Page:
What are the Most Common Causes of Inner Ear Pain?

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  • Written By: Britt Archer
  • Edited By: Bronwyn Harris
  • Last Modified Date: 04 May 2020
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Inner ear pain can be hard to ignore and can be devastating to a person’s hearing or balance. Inner ear pain describes pain felt deep within the ear — in the labyrinth or bone, the cochlea or vestibular system. This excruciating pain is caused by a bacterial or viral infection or can be a symptom of a more serious disease. Persons suffering inner ear problems should seek the help of a qualified medical professional.

Infections of the inner ear region are typically viral. The viral infection can be the result of a virus affecting other parts of the body, like mononucleosis. In some cases, a viral inner ear infection is isolated. Viral inner ear infections commonly affect the labyrinth of the ear or the vestibulo-cochlear nerve that connects the ear to the brain.

Ear pain caused by a viral infection is usually accompanied by other symptoms. Vertigo, a loss of balance, dizziness, and problems hearing or seeing can also result from an inner ear infection. Some people with inner ear infections experience nausea and a ringing noise in the ear. These symptoms range from mild to severe and not every person experiences every symptom.

Bacterial infections of the inner ear are less common. The symptoms are identical to those of a viral ear infection. Only a doctor can differentiate between the two with testing and a physical examination. An earache felt deep within the ear can also be migrating from the middle ear, where infections are more common.

In addition to viral and bacterial infections, pain can also radiate to the inner ear region from your teeth, jaw or sinus cavities. A condition called mastoiditis, which is an infection of the bone directly behind the ear, can cause extreme inner ear pain. Individuals with blocked Eustachian tubes — the tubes that drain the ear — experience a sensation of pressure and may hear fluid in the ear along with feeling inner ear pain.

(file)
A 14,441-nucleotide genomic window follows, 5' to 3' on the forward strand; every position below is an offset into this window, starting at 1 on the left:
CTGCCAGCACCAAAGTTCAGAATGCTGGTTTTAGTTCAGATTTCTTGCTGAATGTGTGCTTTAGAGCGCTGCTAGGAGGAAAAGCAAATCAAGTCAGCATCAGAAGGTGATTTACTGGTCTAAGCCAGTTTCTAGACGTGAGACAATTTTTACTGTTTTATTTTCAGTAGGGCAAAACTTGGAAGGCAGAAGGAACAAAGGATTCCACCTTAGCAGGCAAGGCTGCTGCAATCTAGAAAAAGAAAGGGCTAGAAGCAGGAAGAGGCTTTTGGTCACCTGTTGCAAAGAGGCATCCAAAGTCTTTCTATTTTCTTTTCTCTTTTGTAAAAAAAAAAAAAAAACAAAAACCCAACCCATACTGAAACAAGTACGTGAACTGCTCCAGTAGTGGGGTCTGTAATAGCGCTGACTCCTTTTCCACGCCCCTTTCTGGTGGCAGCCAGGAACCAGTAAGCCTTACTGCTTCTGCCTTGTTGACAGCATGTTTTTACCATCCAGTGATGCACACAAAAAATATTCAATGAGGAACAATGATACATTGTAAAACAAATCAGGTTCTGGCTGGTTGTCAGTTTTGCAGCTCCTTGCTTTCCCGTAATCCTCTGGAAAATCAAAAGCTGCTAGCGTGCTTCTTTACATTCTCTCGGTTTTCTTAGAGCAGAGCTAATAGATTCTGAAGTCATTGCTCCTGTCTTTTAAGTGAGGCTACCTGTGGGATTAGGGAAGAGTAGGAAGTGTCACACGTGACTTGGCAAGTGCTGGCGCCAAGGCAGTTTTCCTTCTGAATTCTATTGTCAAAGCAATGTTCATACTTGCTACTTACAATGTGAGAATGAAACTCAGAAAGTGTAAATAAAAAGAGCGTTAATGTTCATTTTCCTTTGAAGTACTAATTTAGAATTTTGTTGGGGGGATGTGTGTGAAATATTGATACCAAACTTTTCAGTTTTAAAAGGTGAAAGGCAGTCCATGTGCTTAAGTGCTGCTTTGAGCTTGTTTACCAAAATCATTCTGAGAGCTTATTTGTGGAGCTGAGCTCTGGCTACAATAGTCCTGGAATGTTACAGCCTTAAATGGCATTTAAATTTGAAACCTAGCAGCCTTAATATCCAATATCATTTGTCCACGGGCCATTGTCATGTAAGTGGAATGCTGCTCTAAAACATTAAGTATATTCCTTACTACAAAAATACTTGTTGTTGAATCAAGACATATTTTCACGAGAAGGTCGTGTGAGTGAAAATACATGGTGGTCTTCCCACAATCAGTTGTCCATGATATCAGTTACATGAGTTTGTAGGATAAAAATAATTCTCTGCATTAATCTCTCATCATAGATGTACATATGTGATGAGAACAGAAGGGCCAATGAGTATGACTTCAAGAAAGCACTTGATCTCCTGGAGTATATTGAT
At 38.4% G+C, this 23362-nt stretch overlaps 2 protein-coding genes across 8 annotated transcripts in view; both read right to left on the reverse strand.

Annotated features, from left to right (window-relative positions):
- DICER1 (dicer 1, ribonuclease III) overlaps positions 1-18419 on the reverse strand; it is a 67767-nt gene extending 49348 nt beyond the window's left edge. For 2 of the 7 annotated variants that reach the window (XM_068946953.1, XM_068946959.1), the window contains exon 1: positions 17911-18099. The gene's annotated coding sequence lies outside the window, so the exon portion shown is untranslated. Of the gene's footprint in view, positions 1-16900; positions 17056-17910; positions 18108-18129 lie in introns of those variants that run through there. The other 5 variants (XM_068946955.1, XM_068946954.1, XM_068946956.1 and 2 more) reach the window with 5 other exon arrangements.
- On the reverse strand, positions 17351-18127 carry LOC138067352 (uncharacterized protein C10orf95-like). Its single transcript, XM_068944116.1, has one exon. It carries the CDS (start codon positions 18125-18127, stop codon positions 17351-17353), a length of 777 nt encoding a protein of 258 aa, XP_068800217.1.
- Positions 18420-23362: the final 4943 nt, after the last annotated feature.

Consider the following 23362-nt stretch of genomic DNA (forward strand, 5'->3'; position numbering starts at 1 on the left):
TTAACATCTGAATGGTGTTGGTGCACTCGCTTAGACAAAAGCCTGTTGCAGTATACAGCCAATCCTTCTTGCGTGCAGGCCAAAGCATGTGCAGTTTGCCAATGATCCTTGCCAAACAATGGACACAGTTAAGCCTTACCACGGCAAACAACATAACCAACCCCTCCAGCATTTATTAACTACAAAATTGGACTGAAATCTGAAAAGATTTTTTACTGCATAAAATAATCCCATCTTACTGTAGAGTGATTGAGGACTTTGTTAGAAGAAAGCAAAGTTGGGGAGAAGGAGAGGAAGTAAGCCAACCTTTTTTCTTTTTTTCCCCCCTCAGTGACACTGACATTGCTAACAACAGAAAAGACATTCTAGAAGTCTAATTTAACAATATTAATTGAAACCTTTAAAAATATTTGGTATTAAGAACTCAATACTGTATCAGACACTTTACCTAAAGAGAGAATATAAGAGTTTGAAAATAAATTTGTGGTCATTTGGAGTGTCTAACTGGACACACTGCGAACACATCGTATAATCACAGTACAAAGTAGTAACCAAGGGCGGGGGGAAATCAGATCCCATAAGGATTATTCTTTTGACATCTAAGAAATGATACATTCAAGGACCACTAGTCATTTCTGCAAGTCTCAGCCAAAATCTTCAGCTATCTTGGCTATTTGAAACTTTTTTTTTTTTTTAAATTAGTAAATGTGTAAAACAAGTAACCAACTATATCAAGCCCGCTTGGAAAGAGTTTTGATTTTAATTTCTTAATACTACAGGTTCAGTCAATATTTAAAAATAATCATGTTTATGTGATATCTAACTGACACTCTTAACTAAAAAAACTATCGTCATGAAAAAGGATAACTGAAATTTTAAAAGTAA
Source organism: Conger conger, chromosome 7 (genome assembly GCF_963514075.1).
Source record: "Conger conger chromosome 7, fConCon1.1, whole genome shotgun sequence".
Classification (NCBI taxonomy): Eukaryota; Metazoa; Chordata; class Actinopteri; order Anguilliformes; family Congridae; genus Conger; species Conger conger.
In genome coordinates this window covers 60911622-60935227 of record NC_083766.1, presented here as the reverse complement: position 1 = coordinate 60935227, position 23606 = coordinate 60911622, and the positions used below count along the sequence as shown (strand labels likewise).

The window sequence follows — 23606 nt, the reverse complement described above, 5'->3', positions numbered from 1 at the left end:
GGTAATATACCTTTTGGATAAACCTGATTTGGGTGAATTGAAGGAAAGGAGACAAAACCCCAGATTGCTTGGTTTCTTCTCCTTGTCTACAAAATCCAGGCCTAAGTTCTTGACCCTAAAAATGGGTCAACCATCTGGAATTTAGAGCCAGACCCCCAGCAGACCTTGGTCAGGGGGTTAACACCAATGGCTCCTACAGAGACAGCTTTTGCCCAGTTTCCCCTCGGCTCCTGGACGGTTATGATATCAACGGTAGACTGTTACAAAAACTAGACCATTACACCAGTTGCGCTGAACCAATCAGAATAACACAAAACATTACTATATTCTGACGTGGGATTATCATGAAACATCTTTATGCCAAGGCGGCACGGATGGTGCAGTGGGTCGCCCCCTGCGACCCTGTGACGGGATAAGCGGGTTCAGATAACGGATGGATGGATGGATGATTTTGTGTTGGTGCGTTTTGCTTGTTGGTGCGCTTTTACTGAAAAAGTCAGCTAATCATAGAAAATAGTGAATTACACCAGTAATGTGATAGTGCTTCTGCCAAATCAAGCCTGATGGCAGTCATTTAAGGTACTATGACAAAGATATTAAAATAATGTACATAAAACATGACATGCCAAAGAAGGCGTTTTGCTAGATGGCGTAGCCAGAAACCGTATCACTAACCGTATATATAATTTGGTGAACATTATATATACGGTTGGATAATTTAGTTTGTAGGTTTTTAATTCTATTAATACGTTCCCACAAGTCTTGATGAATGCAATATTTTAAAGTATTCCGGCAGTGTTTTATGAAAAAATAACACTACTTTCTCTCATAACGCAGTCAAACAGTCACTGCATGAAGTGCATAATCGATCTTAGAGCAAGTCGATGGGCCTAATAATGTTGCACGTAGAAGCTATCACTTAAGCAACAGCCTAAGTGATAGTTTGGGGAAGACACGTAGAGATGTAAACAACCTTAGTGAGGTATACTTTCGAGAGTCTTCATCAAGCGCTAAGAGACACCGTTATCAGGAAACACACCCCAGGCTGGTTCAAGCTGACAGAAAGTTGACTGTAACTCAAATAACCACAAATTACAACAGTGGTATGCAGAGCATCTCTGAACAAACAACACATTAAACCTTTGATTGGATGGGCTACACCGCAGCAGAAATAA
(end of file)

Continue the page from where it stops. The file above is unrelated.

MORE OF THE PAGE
Chronic inner ear pain is sometimes a symptom of a long-term disease or illness. Individuals may be suffering from lupus, chronic fatigue syndrome and multiple sclerosis. Cancerous growths and lesions can also cause inner ear pain.

The treatment for inner ear pain varies with the cause. Treatment options include but are not limited to medication, hot and cold packs and surgery. A doctor will prescribe the best course of action to treat the cause and a course of pain relief appropriate to the level of pain and severity of the situation.


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Post 3

I once had severe inner ear pain after an international flight. I also had vertigo, I lost my balance and felt nauseated all the time. My doctor said that the change in pressure during the flight affected my ear drum and caused me to lose my balance. It took almost three weeks for my symptoms to go away.

Another ear pain cause for me is infection, especially when I've caught a cold. If I have a cold and have an upper respiratory infection, the bacteria travels to my throat, nose and ear. My inner ear infection symptoms don't go away unless I take antibiotics. I'm scared that I'm going to develop tolerance to the medications one day and then nothing will help.

Post 2

@ddljohn-- That's because water is bad for ears. It causes a pressure imbalance in the inner ear and it can also cause an ear infection. I used to get ear infections whenever I went swimming. I finally smartened up and started wearing ear plugs while swimming. I haven't had an ear infection for a while now.

One great home remedy for ear pain relief from swimming is sweet oil. Put a few drops in your ears and then apply some heat (such as a hot water bottle). It really works.

Post 1

Why do I have sharp inner ear pain whenever I go swimming?

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